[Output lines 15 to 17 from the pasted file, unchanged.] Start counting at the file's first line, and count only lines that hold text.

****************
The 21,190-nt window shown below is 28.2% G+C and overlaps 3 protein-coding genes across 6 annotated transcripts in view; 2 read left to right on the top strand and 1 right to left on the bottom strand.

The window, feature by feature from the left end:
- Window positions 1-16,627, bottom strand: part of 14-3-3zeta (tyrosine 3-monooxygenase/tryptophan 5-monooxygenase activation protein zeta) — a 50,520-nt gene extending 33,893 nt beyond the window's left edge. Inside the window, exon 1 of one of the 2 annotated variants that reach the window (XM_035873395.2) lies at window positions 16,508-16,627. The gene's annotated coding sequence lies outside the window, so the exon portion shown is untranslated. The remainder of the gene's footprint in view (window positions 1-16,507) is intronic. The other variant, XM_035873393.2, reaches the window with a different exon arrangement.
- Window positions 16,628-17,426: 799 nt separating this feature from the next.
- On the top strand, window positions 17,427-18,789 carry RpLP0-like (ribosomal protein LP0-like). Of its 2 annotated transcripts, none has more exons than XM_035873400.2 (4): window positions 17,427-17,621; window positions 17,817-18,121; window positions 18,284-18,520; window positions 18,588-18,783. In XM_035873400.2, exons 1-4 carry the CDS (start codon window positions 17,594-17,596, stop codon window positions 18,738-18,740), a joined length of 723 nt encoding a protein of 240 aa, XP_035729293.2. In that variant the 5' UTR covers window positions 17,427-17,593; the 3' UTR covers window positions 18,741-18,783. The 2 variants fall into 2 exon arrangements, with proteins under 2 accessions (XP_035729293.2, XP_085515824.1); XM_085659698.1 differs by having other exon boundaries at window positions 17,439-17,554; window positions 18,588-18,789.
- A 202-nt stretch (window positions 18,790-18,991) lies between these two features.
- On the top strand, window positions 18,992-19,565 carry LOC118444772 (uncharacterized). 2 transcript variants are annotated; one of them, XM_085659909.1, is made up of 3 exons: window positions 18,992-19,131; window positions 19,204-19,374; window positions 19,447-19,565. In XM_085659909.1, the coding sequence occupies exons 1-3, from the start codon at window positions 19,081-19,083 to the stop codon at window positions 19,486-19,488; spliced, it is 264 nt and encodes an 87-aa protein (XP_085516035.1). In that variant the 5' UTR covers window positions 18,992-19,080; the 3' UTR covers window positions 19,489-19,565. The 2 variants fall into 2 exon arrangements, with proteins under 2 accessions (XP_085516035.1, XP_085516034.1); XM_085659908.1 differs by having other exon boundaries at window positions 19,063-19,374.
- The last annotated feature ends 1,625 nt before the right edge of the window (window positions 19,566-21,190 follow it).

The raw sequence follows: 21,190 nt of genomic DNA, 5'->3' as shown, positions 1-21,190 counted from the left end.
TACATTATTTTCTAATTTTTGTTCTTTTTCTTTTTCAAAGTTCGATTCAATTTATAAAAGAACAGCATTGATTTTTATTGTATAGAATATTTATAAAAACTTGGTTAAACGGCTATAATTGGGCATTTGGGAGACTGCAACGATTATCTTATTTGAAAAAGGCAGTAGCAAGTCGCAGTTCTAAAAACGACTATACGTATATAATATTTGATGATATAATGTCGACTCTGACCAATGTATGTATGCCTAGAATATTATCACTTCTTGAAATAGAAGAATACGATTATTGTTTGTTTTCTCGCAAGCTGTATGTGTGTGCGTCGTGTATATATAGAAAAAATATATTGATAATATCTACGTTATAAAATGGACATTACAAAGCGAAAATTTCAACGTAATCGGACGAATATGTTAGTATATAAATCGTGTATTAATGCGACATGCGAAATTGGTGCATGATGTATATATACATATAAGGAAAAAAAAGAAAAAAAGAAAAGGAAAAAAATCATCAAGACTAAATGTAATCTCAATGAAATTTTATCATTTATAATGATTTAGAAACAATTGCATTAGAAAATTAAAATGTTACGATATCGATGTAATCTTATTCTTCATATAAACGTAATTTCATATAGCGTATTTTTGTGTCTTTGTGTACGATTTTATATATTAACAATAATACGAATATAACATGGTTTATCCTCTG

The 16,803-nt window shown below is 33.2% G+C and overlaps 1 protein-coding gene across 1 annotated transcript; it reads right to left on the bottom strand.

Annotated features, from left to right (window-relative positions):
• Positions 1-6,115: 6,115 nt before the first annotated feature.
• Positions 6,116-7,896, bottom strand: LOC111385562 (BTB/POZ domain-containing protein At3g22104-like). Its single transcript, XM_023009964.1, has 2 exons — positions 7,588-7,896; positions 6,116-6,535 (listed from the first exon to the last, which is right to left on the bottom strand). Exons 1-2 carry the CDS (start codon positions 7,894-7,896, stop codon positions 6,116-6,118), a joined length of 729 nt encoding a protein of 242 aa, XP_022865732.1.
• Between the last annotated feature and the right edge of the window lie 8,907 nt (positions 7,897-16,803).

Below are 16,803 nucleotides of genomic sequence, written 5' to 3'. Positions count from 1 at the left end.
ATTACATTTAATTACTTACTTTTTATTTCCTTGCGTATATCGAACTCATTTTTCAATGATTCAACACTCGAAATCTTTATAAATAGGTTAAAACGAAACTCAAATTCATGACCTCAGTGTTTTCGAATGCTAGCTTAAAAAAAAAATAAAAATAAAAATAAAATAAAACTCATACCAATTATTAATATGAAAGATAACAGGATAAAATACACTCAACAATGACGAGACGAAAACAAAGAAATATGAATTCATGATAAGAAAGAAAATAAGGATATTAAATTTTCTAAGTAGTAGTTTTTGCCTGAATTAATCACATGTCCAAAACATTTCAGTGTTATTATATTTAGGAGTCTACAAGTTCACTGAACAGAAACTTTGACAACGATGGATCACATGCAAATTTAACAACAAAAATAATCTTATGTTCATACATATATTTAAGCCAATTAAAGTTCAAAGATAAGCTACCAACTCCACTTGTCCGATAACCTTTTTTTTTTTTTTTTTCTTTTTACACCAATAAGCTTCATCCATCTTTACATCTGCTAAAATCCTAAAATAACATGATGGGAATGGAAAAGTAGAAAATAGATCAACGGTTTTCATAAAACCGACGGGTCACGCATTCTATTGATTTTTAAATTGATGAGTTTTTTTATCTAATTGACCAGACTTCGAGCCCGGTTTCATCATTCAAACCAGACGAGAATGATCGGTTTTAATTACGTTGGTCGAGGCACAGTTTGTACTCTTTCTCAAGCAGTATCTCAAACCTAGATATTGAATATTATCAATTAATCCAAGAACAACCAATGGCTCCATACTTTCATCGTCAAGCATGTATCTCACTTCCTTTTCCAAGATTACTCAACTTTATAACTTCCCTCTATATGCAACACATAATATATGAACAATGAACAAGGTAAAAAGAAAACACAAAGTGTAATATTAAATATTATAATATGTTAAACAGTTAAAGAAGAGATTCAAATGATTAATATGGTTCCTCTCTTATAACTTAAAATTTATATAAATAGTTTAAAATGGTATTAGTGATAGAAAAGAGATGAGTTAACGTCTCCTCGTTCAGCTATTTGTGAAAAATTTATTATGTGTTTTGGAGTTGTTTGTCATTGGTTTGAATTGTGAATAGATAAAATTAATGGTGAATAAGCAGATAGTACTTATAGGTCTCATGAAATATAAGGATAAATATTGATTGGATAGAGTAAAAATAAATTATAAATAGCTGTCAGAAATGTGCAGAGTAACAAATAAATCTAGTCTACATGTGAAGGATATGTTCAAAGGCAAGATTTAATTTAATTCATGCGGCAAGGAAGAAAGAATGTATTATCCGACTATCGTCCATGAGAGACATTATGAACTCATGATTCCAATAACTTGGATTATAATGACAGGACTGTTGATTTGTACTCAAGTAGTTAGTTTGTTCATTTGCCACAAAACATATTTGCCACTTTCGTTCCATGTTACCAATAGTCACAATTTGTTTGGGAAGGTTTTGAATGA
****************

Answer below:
• Between the last annotated feature and the right edge of the window lie 8,907 nt (positions 7,897-16,803).

Below are 16,803 nucleotides of genomic sequence, written 5' to 3'. Positions count from 1 at the left end.
ATTACATTTAATTACTTACTTTTTATTTCCTTGCGTATATCGAACTCATTTTTCAATGATTCAACACTCGAAATCTTTATAAATAGGTTAAAACGAAACTCAAATTCATGACCTCAGTGTTTTCGAATGCTAGCTTAAAAAAAAAATAAAAATAAAAATAAAATAAAACTCATACCAATTATTAATATGAAAGATAACAGGATAAAATACACTCAACAATGACGAGACGAAAACAAAGAAATATGAATTCATGATAAGAAAGAAAATAAGGATATTAAATTTTCTAAGTAGTAGTTTTTGCCTGAATTAATCACATGTCCAAAACATTTCAGTGTTATTATATTTAGGAGTCTACAAGTTCACTGAACAGAAACTTTGACAACGATGGATCACATGCAAATTTAACAACAAAAATAATCTTATGTTCATACATATATTTAAGCCAATTAAAGTTCAAAGATAAGCTACCAACTCCACTTGTCCGATAACCTTTTTTTTTTTTTTTTTCTTTTTACACCAATAAGCTTCATCCATCTTTACATCTGCTAAAATCCTAAAATAACATGATGGGAATGGAAAAGTAGAAAATAGATCAACGGTTTTCATAAAACCGACGGGTCACGCATTCTATTGATTTTTAAATTGATGAGTTTTTTTATCTAATTGACCAGACTTCGAGCCCGGTTTCATCATTCAAACCAGACGAGAATGATCGGTTTTAATTACGTTGGTCGAGGCACAGTTTGTACTCTTTCTCAAGCAGTATCTCAAACCTAGATATTGAATATTATCAATTAATCCAAGAACAACCAATGGCTCCATACTTTCATCGTCAAGCATGTATCTCACTTCCTTTTCCAAGATTACTCAACTTTATAACTTCCCTCTATATGCAACACATAATATATGAACAATGAACAAGGTAAAAAGAAAACACAAAGTGTAATATTAAATATTATAATATGTTAAACAGTTAAAGAAGAGATTCAAATGATTAATATGGTTCCTCTCTTATAACTTAAAATTTATATAAATAGTTTAAAATGGTATTAGTGATAGAAAAGAGATGAGTTAACGTCTCCTCGTTCAGCTATTTGTGAAAAATTTATTATGTGTTTTGGAGTTGTTTGTCATTGGTTTGAATTGTGAATAGATAAAATTAATGGTGAATAAGCAGATAGTACTTATAGGTCTCATGAAATATAAGGATAAATATTGATTGGATAGAGTAAAAATAAATTATAAATAGCTGTCAGAAATGTGCAGAGTAACAAATAAATCTAGTCTACATGTGAAGGATATGTTCAAAGGCAAGATTTAATTTAATTCATGCGGCAAGGAAGAAAGAATGTATTATCCGACTATCGTCCATGAGAGACATTATGAACTCATGATTCCAATAACTTGGATTATAATGACAGGACTGTTGATTTGTACTCAAGTAGTTAGTTTGTTCATTTGCCACAAAACATATTTGCCACTTTCGTTCCATGTTACCAATAGTCACAATTTGTTTGGGAAGGTTTTGAATGA